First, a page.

Google Project Zero researchers Natalie Silvanovich disclosed details of two zero-day vulnerabilities in Zoom clients and Multimedia Router (MMR) servers. An attacker could have exploited the now-fixed issues to crash the service, execute malicious code, and even leak the content of portions of the memory.
The researcher focused its search for bugs in the Zoom client software, including zero-day issues that allowed her to take over the victim’s system without requiring any user interaction.
The CVE-2021-34423 vulnerability, is a buffer overflow issue that received a CVSS score of 9.8. An attacker can trigger the vulnerability to execute arbitrary code or crash the service or application.
The experts focused the analysis on the RTP (Real-time Transport Protocol) traffic used for audio and video communications. Silvanovich discovered that manipulating the contents of a buffer that supports reading different data types by sending a malformed chat message, could trigger the flaw causing the client and the MMR server to crash.
“Note that the string buffer is allocated based on a length read from the msg_db_t buffer, but then a second length is read from the buffer and used as the length of the string that is read. This means that if an attacker could manipulate the contents of the msg_db_t buffer, they could specify the length of the buffer allocated, and overwrite it with any length of data (up to a limit of 0x1FFF bytes, not shown in the code snippet above).” reads the analysis published by Project Zero. “I tested this bug by hooking SSL_write with Frida, and sending the malformed packet, and it caused the Zoom client to crash on a variety of platforms.”
The CVE-2021-34424 is a process memory exposure flaw that received a CVSS score of 7.5. An attacker can trigger the flaw to potentially gain insight into arbitrary areas of the product’s memory.
The second flaw is caused by the lack of a NULL check that allows to leak data from the memory by joining a Zoom meeting via a web browser.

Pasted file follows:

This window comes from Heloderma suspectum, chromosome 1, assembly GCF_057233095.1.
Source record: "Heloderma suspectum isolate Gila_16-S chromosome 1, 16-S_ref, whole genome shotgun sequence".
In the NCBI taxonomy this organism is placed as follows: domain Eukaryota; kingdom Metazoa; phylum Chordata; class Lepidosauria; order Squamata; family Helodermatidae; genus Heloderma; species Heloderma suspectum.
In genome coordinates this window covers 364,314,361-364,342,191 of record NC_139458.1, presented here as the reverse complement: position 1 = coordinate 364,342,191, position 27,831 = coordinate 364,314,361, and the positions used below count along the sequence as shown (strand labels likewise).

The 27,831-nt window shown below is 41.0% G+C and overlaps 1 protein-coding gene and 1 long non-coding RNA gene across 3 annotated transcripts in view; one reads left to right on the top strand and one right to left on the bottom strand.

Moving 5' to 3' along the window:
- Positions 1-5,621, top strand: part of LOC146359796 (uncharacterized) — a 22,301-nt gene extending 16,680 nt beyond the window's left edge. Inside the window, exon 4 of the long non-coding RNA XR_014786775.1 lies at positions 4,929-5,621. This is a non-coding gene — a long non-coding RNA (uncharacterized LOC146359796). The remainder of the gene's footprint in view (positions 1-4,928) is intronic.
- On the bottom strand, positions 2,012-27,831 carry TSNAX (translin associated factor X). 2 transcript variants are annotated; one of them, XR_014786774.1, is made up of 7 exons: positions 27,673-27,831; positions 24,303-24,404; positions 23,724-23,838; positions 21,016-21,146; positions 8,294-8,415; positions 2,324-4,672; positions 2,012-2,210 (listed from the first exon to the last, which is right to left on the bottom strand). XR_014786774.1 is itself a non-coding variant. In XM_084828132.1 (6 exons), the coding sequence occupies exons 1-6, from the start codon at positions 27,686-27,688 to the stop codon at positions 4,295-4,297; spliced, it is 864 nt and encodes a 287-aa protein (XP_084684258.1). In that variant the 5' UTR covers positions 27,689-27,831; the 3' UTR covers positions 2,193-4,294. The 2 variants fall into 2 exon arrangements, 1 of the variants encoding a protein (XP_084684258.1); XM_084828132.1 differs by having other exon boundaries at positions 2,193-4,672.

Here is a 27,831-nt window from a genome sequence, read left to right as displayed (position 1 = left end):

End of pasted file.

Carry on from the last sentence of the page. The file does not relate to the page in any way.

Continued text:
“This bug allows the attacker to provide a string of any size, which then gets copied out of bounds up until a null character is encountered in memory, and then returned. It is possible for CVE-2021-34424 to return a heap pointer, as the MMR maps the heap that gets corrupted at a low address that does not usually contain null bytes, however, I could not find a way to force a specific heap pointer to be allocated next to the string buffer that gets copied out of bounds. C++ objects used by the MMR tend to be virtual objects, so the first 64 bits of most object allocations are a vtable which contains null bytes, ending the copy.” continues the analysis.
The researcher pointed out that lack of ASLR in the Zoom MMR process exposed users to the risk of attacks, the good news it that Zoom has recently enabled it.
Project Zero experts also pointed out that the closed nature of Zoom also heavily impacted the analysis. Unlike most video conferencing systems, Zoom use a proprietary protocol that make it hard to analyze it.
“Closed-source software presents unique security challenges, and Zoom could do more to make their platform accessible to security researchers and others who wish to evaluate it,” Silvanovich concludes. “While the Zoom Security Team helped me access and configure server software, it is not clear that support is available to other researchers, and licensing the software was still expensive.”
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(SecurityAffairs – hacking, zero-day)